lunes, 17 de diciembre de 2012

The Consortium as a Whole

The SICA-DC consortium brings together a wide spectrum of partners from both the EU and developing countries. The mix of EU and Southern partners will ensure a complementarity of views so as to make sure that the policy proposals that are to be developed in the project will be acceptable to both industrialised and developing countries.
The WI as the coordinating partner has a proven track record of coordinating large-scale international consortiums. For example, the WI has coordinated several EU studies such as the ongoing “EMEES - Evaluation and Monitoring for the EU Directive on energy end-use efficiency and energy services”, where the WI is coordinating 20 partners from 13 EU member states. Another example is the international “South-North Dialogue – Equity in the Greenhouse” in cooperation with the Energy Research Centre (South Africa) on behalf of the German Technical Cooperation Agency (GTZ). The project gathered 14 researchers from all world regions, most of them from developing countries, to discuss building blocks of a future international framework to combat climate change.
All partners have an extensive record of work on international climate policy and particularly on post-2012 regime-building. To highlight just a few examples:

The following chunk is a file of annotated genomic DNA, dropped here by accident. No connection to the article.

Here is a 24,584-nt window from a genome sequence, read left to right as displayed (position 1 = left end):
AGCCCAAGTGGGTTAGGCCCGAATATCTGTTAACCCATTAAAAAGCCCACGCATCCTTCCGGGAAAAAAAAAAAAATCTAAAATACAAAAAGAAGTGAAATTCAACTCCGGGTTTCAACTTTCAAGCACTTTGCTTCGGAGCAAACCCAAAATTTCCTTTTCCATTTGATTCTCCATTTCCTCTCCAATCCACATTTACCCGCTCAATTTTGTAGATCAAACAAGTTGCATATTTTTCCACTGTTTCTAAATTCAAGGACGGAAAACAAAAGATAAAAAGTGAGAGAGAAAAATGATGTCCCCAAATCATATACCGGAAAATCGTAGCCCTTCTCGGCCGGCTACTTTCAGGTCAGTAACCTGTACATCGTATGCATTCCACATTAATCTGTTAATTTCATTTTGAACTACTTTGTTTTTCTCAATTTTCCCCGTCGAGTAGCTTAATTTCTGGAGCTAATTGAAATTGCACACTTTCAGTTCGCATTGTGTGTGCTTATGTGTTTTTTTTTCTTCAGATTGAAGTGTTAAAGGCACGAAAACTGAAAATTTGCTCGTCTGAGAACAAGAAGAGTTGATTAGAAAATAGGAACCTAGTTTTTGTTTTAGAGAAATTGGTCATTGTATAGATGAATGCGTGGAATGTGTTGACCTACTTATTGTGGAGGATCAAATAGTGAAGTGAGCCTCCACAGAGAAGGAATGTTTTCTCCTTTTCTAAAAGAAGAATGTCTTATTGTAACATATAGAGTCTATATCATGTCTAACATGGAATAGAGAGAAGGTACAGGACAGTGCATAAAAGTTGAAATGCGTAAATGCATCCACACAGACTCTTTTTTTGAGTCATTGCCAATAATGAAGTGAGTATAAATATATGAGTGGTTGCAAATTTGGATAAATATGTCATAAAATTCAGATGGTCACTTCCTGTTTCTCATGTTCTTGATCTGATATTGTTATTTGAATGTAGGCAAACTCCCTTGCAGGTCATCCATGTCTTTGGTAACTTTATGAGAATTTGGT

• The WI recently published a comprehensive proposal for the Copenhagen agreement. It is currently conducting the project “Participation Options for GHG Mitigation of Rapidly Industrialising Countries in the UNFCCC” on behalf of the German Federal Environment Agency. The WI has also conducted a huge variety of other climate policy projects on behalf of the German and Japanese governments and the European Parliament. Examples are the projects “Joint Implementation & Clean Development Mechanism: JIKO”, which the WI has been carrying out on behalf of the German environment ministry in five phases since 1999, a “Survey of Options for Japan to acquire emission certificates from central and eastern european countries to achieve its Kyoto target” on behalf of the Japanese Ministry of the Environment, and “Joint Emissions Trading as a Socio-Ecological Transformation (JET-SET)” on behalf of the German research ministry. The WI also has a strong record on domestic climate policy instruments. Examples are the SAVE study “IRP in a Changing Market – Completing the Market for Least-Cost Energy Services”, in the buildings part in the ongoing SAVE study on Public Procurement of Energy-efficient Technologies in Europe (PROST), and in the ongoing SAVE study “Bringing Energy Services to the Liberalised Markets (BEST)”.
• …
All project partners therefore dispose of profound knowledge of national and international climate policy. Due to their immersion in national climate policy, the Southern partners will be fully able to provide the background information on the geographic specifications, socio-economic conditions and current status of climate policy in their countries, which is necessary to develop sound and feasible policy proposals for the future of climate policy.

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